Places to Go (Vacation) - OUR SPANISH ROAD TRIP (Days 20 - 22) - Dragging Our Kids Through Europe, Part XI


I'm almost done with posting the vacation photos, which is crazy considering we left Europe over two months ago. Anyways, we decided to end our time in Spain with a roadtrip. During the planning phase of this vacation, a roadtrip seemed like a brilliant idea (okay, so maybe brilliant is an exaggeration). Most of the Spanish trains originate from Madrid, so the eurorail map looks almost like a starburst, with very few trains connecting smaller cities. Thus, if you want to see a lot of the country in a few days, it makes sense to drive from destination to destination, rather than taking trains back and forth to Madrid.

BUT, I clearly didn't think this whole plan through, as traveling with three young children crammed into the back of a small European car was sort of a nightmare. How many times can you hear, "mom, [insert one of three names here] is touching me! He/She is in my space! Make her/him move!" before you lose your mind. I also never consulted a topography map, so I didn't realize that we'd be driving up mountains then down mountains then up more mountains, etc. etc. I've never been so grateful for Dramamine.

But on the upside, we traveled to a few places where trains don't go. Or as the kids like to say, "we've now been to the middle of nowhere, which is in Spain." Seriously, the absolute middle of nowhere. Anyways . . .


Our first stop, after 5 hours on the road, was the walled city of Avila (we actually planned more stops but the kids were so fussy we just kept driving, plus Enterprises' neverlost system kept losing us). Those walls were built over one thousand years ago and stayed intact, crazy huh?

On the upside, walking on medieval walls is crazy awesome. On the downside, we arrived in Avila around 4 pm, during the peak of the day's heat. The temperature on the walls was well over 100 degrees. I felt like I could melt.


After Avila, we drove to our middle of nowhere destination, Hotel Garabatos. During the drive, we lost cell reception, the roads turned super rural, we passed cows and sheep and kept our fingers crossed that the car didn't break down as we went for over forty-five minutes without seeing another person or dwelling. All while navigating switchbacks.

We arrived in a town where nobody spoke Engligh (yay! for google translate). Liters of (fairly good) red wine cost less than $10. And horses were on property. The rooms were large with wonderful views. The food was mediocre but reasonably priced. All of us could not have been happier. Dan and T even found an English-speaking TV channel and watched some dog movie into the wee hours.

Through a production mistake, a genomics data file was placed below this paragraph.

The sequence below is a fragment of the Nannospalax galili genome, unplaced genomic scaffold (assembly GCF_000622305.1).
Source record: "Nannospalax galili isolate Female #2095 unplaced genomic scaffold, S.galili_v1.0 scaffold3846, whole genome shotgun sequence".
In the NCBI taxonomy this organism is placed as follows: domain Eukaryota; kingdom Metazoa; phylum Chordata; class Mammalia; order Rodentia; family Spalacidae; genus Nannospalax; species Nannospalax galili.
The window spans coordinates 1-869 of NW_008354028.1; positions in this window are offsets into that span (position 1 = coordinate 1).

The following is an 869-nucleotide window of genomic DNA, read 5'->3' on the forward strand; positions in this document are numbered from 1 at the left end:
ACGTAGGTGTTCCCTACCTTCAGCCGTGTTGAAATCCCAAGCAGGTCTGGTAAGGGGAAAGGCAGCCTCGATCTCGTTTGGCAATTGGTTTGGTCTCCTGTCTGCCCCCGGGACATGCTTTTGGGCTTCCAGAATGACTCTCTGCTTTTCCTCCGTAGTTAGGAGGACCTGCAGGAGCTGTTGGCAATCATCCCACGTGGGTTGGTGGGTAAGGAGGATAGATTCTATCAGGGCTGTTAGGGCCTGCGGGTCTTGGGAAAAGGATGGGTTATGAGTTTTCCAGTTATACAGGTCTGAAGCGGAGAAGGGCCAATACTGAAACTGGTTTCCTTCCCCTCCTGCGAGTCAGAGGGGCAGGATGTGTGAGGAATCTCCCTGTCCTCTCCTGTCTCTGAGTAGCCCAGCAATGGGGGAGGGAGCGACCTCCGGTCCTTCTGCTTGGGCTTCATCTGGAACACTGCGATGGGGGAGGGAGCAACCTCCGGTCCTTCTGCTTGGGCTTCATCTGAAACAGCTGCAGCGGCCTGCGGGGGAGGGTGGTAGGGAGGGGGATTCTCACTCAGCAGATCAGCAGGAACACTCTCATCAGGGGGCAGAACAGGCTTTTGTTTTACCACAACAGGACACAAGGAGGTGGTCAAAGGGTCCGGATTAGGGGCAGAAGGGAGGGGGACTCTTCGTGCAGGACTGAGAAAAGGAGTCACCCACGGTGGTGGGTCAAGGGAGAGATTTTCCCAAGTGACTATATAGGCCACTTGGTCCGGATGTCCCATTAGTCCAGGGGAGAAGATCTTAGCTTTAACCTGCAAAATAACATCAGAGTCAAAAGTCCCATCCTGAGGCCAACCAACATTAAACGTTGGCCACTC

Who know that there was a discoteca in the middle of nowhere?


The next morning we tried hiking. There's a National Park nearby with a lot of trails and the scenery was stunning. But P COULD NOT STOP COMPLAINING, so eventually we turned around and started the drive to Toledo.


In Toledo I decided to surprise everyone with a fancy hotel (mainly because it came with a pool). Unfortunately, the hotel was almost impossible to find, so by the time we arrived everyone was super cranky. And, although the hotel had two or three on-property restaurants, they were all crazy expensive and had nothing that my kids would eat. T opened the minibar and said "don't worry guys! there are tons of snacks in here!" And I proceeded to lunge across the room yelling, "don't touch anything! that food costs more than college tuition!" URGH!!! So we piled back into our rental car in search of food. After becoming lost AGAIN during a crazy series of roundabouts, we ended up in front of a cheap grocery store (serendipity), where we all piled random food into the cart.

We became lost about 30 more times before we making it back to the hotel. We had planned on spending the night checking out Toledo, but we were all so scared of becoming lost (plus the hotel's free shuttle was always booked solid) that we watched TV, napped, read books, swam (in the freezing) pool, and chilled for the night.


We spent the morning at the hotel pool, which was sadly so cold that my kids couldn't swim (I hate when things look nice but are basically non-functional). And finally, room on the shuttle opened up so we could tour Toledo!


Toledo is probably an amazing city (or so says every guidebook), but we didn't have enough time to really appreciate it or see much. We spent most of the morning at the Alcazar, which contains an ENORMOUS military history museum. T was completely entranced - guns, swords, fighting, etc. But I found it one of the most boring places I've ever visited. And then we tasted some of Toledo's famous marzipan (yum!) and headed to the airport for our flight to Paris.


Madrid airport's Chocolate Factory was a huge hit with all three kids. Lots of allowance money spent on edible mustaches. Unfortunately, upon arriving in Paris, we learned that the airline lost my luggage. Oh well, at least we were leaving for home in two days. Though it wasn't very fun to try and find things like toothbrushes late on a Sunday night in Paris, when almost all the shops had closed. On Wednesday, I'll post on the final leg of our trip - Disney Paris.


1 comment:

  1. The husband burst into tears speaking about how his life was rescued by his wife. Now, their family pays it forward together. בברצלונה



Related Posts Plugin for WordPress, Blogger...